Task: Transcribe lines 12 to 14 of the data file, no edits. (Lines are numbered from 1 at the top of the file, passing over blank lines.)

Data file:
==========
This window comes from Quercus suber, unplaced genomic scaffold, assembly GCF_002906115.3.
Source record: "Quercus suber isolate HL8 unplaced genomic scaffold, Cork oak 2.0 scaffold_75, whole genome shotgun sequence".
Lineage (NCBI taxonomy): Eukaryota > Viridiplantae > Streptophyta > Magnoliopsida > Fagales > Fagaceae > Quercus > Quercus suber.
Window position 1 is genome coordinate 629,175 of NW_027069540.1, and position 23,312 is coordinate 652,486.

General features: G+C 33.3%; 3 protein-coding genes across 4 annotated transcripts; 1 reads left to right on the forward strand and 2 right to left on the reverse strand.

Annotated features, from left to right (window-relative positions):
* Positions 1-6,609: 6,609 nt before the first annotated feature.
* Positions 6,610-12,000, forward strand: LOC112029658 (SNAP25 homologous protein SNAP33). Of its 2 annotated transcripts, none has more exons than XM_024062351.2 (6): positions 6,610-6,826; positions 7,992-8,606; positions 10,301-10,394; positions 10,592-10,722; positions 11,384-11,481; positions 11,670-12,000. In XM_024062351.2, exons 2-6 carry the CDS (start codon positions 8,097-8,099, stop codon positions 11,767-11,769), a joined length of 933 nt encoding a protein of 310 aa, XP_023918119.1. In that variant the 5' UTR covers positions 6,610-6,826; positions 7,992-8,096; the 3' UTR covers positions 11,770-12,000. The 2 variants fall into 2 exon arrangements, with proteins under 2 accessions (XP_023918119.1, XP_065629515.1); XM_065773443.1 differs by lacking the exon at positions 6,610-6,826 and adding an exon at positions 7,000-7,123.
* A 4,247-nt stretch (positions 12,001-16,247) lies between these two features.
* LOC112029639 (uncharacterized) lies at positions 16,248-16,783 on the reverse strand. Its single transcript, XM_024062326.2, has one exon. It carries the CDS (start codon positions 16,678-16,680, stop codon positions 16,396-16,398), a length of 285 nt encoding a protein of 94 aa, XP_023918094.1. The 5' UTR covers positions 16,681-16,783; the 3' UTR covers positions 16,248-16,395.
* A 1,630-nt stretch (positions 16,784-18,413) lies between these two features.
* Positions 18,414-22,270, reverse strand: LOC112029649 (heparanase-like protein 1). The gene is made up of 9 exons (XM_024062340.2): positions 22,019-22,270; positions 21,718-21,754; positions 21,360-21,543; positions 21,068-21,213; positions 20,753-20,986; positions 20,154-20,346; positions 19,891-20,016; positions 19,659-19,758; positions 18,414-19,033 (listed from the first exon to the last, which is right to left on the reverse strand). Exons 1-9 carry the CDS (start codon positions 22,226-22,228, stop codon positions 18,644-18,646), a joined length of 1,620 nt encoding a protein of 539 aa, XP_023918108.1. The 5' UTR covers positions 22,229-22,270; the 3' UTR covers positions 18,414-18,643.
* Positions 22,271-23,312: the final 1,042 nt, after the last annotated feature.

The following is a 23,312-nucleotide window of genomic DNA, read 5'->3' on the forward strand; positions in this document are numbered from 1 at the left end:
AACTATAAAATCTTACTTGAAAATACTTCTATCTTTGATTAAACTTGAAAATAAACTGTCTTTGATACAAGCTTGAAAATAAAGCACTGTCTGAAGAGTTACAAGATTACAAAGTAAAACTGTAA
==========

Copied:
* Positions 18,414-22,270, reverse strand: LOC112029649 (heparanase-like protein 1). The gene is made up of 9 exons (XM_024062340.2): positions 22,019-22,270; positions 21,718-21,754; positions 21,360-21,543; positions 21,068-21,213; positions 20,753-20,986; positions 20,154-20,346; positions 19,891-20,016; positions 19,659-19,758; positions 18,414-19,033 (listed from the first exon to the last, which is right to left on the reverse strand). Exons 1-9 carry the CDS (start codon positions 22,226-22,228, stop codon positions 18,644-18,646), a joined length of 1,620 nt encoding a protein of 539 aa, XP_023918108.1. The 5' UTR covers positions 22,229-22,270; the 3' UTR covers positions 18,414-18,643.
* Positions 22,271-23,312: the final 1,042 nt, after the last annotated feature.

The following is a 23,312-nucleotide window of genomic DNA, read 5'->3' on the forward strand; positions in this document are numbered from 1 at the left end: